Shoulder pain arises in or around the shoulder from its joints and surrounding soft tissues. Joints include the glenohumeral, acromioclavicular, and sternoclavicular joints. Bursae and motion planes include the subacromial bursa and scapulothoracic plane. Regardless of the disorder, pain is the most common reason for consulting a practitioner. In frozen shoulder (adhesive capsulitis), pain is associated with pronounced restriction of movement. Rotator cuff disorders may affect one or more portions of the rotator cuff and can be further defined as subacromial impingement (rotator cuff tendonitis), rotator cuff tear (partial/full thickness), or calcific tendonitis. A subacromial/subdeltoid bursitis may be associated with any of these disorders, or may occur in isolation. Post-stroke shoulder pain and pain referred from the cervical spine are not addressed in this review. When selecting treatment options for shoulder pain a diagnosis of the specific pathology is rarely necessary. The most useful aspect of diagnosis is to define the source of pain as originating from the cervical spine, glenohumeral joint, rotator cuff, or acromioclavicular joint. A simple algorithm incorporating identification of red flag symptoms and signs, questions in the history, and simple shoulder tests can be followed to locate the source of the shoulder pain.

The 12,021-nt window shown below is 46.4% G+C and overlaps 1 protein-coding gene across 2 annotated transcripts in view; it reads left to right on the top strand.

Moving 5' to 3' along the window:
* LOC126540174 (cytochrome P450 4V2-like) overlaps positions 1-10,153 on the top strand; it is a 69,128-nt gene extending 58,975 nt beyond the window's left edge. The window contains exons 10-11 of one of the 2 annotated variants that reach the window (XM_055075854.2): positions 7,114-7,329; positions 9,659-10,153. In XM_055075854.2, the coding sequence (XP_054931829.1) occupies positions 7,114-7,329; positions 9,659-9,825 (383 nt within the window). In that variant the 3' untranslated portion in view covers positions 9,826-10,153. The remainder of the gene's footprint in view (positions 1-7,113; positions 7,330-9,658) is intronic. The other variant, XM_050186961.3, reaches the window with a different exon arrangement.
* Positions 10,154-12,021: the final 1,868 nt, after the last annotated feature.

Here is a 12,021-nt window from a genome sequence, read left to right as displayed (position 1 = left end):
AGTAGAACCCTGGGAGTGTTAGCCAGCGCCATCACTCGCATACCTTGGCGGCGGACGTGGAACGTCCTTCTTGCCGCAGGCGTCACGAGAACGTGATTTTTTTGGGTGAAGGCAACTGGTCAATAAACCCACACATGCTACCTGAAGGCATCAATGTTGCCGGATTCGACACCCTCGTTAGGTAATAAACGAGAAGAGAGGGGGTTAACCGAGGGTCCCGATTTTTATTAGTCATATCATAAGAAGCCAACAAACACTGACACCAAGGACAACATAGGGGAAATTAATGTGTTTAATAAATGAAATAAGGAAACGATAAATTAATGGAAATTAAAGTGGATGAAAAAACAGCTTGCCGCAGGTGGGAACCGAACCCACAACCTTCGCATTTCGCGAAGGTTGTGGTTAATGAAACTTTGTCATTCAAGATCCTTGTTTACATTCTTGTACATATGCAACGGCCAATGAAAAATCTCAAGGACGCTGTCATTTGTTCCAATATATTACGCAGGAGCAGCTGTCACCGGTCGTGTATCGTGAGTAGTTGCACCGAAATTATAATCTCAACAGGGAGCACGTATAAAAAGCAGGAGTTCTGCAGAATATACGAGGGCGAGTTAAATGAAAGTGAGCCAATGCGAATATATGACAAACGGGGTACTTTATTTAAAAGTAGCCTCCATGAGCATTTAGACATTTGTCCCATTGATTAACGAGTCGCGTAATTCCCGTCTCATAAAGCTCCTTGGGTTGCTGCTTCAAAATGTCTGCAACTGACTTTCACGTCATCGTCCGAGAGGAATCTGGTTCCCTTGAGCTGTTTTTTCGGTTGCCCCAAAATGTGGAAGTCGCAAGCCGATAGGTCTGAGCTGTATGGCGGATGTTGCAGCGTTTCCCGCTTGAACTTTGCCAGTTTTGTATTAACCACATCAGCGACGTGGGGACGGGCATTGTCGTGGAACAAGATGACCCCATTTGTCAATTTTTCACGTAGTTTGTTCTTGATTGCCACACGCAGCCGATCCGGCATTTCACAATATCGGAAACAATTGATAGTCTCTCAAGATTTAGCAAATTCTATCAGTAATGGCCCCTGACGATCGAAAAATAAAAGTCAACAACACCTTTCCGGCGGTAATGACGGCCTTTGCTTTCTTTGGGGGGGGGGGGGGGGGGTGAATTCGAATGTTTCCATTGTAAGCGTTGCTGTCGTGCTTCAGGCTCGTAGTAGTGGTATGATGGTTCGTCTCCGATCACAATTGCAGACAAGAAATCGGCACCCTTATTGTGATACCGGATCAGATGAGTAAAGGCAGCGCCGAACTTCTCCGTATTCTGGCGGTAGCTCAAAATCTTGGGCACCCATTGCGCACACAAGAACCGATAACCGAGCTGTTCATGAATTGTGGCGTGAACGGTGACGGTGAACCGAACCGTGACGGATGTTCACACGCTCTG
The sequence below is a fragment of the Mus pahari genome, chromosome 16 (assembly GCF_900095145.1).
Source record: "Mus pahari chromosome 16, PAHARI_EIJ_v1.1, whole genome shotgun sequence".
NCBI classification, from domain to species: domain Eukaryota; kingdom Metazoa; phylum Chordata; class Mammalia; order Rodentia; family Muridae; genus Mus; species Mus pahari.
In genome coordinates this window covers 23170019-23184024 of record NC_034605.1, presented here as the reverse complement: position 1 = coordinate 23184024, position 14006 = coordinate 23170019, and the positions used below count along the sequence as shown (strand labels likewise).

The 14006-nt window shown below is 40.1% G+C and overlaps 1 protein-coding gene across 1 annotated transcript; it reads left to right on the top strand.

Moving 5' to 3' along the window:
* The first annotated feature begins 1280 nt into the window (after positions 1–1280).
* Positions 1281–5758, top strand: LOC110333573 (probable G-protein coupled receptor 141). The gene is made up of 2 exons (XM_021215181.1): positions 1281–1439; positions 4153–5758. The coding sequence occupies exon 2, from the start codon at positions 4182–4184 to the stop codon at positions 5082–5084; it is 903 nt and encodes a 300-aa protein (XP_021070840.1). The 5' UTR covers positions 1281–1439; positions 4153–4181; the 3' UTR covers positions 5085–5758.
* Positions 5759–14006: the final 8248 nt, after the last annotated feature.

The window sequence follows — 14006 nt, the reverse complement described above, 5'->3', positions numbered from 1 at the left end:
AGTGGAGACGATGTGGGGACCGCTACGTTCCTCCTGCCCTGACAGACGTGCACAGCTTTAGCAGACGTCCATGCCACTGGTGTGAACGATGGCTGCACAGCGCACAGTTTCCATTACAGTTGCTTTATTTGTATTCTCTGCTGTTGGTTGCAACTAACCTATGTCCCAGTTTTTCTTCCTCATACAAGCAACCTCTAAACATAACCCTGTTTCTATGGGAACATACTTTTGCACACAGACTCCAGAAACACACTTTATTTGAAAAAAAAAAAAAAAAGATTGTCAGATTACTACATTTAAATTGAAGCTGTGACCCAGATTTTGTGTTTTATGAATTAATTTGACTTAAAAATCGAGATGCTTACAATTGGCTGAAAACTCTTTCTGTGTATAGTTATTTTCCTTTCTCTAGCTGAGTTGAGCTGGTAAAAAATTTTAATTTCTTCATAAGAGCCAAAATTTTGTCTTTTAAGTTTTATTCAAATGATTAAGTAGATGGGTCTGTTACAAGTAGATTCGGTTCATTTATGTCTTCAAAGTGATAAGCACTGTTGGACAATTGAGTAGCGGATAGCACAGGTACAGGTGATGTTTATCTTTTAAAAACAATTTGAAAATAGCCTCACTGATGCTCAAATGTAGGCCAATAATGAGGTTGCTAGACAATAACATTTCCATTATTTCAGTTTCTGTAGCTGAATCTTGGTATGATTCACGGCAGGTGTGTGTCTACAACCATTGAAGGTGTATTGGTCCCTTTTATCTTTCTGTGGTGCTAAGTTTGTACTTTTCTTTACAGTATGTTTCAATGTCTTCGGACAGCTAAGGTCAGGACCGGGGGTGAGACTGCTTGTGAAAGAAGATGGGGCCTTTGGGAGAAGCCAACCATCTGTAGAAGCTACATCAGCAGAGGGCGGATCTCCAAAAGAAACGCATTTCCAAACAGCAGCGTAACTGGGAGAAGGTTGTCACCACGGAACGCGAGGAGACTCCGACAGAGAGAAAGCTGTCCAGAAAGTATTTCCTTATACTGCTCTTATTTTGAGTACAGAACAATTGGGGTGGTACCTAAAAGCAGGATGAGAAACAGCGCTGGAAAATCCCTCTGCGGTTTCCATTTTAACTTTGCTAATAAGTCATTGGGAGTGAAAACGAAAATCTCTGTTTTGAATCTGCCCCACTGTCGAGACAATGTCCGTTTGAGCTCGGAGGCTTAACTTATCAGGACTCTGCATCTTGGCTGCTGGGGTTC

Combined arm stretch positioning and neuromuscular electrical stimulation during rehabilitation does not improve range of motion, shoulder pain or function in patients after stroke: a randomised trial. (07 January 2014)
Rated by doctors in Relevance Newsworthiness General Practice(GP)/Family Practice(FP) **** ** General Internal Medicine-Primary Care(US) **** ** Internal Medicine not-rated not-rated Neurology *** *** Physical Medicine and Rehabilitation ***** *****
Rated by doctors in Relevance Newsworthiness General Practice(GP)/Family Practice(FP) **** **** General Internal Medicine-Primary Care(US) **** **** Physical Medicine and Rehabilitation **** ***